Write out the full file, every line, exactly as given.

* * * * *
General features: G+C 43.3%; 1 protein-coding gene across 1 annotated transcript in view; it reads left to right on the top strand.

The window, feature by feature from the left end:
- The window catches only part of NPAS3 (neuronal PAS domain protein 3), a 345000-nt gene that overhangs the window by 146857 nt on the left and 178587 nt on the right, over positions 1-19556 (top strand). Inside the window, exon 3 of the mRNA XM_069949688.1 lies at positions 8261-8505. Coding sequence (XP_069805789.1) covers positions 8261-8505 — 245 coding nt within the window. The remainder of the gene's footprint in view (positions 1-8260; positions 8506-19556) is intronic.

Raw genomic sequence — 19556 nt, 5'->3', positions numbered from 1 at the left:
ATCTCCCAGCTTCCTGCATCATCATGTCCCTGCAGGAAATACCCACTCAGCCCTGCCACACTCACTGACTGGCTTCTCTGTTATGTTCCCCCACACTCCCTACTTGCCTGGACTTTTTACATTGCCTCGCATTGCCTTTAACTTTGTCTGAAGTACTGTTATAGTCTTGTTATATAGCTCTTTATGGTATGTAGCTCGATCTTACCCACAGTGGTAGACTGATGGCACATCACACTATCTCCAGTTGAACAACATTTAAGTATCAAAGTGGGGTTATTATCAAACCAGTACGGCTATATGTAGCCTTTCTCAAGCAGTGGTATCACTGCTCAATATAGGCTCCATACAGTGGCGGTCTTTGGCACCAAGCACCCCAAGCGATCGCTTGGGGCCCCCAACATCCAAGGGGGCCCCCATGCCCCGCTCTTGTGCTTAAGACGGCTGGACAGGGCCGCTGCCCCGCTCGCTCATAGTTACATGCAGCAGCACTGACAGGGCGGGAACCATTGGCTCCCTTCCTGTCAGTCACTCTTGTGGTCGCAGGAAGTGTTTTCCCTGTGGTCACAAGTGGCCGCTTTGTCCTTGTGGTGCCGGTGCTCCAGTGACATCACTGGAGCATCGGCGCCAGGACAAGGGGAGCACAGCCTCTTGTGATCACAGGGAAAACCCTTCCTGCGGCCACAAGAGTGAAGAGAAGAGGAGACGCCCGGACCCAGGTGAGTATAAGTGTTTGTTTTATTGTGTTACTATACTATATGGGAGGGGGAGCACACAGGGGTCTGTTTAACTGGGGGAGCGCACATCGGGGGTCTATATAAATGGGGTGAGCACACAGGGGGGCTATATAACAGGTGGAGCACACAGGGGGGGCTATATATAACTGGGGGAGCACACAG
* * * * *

General features: G+C 43.3%; 1 protein-coding gene across 1 annotated transcript in view; it reads left to right on the top strand.

The window, feature by feature from the left end:
- The window catches only part of NPAS3 (neuronal PAS domain protein 3), a 345000-nt gene that overhangs the window by 146857 nt on the left and 178587 nt on the right, over positions 1-19556 (top strand). Inside the window, exon 3 of the mRNA XM_069949688.1 lies at positions 8261-8505. Coding sequence (XP_069805789.1) covers positions 8261-8505 — 245 coding nt within the window. The remainder of the gene's footprint in view (positions 1-8260; positions 8506-19556) is intronic.

Raw genomic sequence — 19556 nt, 5'->3', positions numbered from 1 at the left:
ATCTCCCAGCTTCCTGCATCATCATGTCCCTGCAGGAAATACCCACTCAGCCCTGCCACACTCACTGACTGGCTTCTCTGTTATGTTCCCCCACACTCCCTACTTGCCTGGACTTTTTACATTGCCTCGCATTGCCTTTAACTTTGTCTGAAGTACTGTTATAGTCTTGTTATATAGCTCTTTATGGTATGTAGCTCGATCTTACCCACAGTGGTAGACTGATGGCACATCACACTATCTCCAGTTGAACAACATTTAAGTATCAAAGTGGGGTTATTATCAAACCAGTACGGCTATATGTAGCCTTTCTCAAGCAGTGGTATCACTGCTCAATATAGGCTCCATACAGTGGCGGTCTTTGGCACCAAGCACCCCAAGCGATCGCTTGGGGCCCCCAACATCCAAGGGGGCCCCCATGCCCCGCTCTTGTGCTTAAGACGGCTGGACAGGGCCGCTGCCCCGCTCGCTCATAGTTACATGCAGCAGCACTGACAGGGCGGGAACCATTGGCTCCCTTCCTGTCAGTCACTCTTGTGGTCGCAGGAAGTGTTTTCCCTGTGGTCACAAGTGGCCGCTTTGTCCTTGTGGTGCCGGTGCTCCAGTGACATCACTGGAGCATCGGCGCCAGGACAAGGGGAGCACAGCCTCTTGTGATCACAGGGAAAACCCTTCCTGCGGCCACAAGAGTGAAGAGAAGAGGAGACGCCCGGACCCAGGTGAGTATAAGTGTTTGTTTTATTGTGTTACTATACTATATGGGAGGGGGAGCACACAGGGGTCTGTTTAACTGGGGGAGCGCACATCGGGGGTCTATATAAATGGGGTGAGCACACAGGGGGGCTATATAACAGGTGGAGCACACAGGGGGGGCTATATATAACTGGGGGAGCACACAG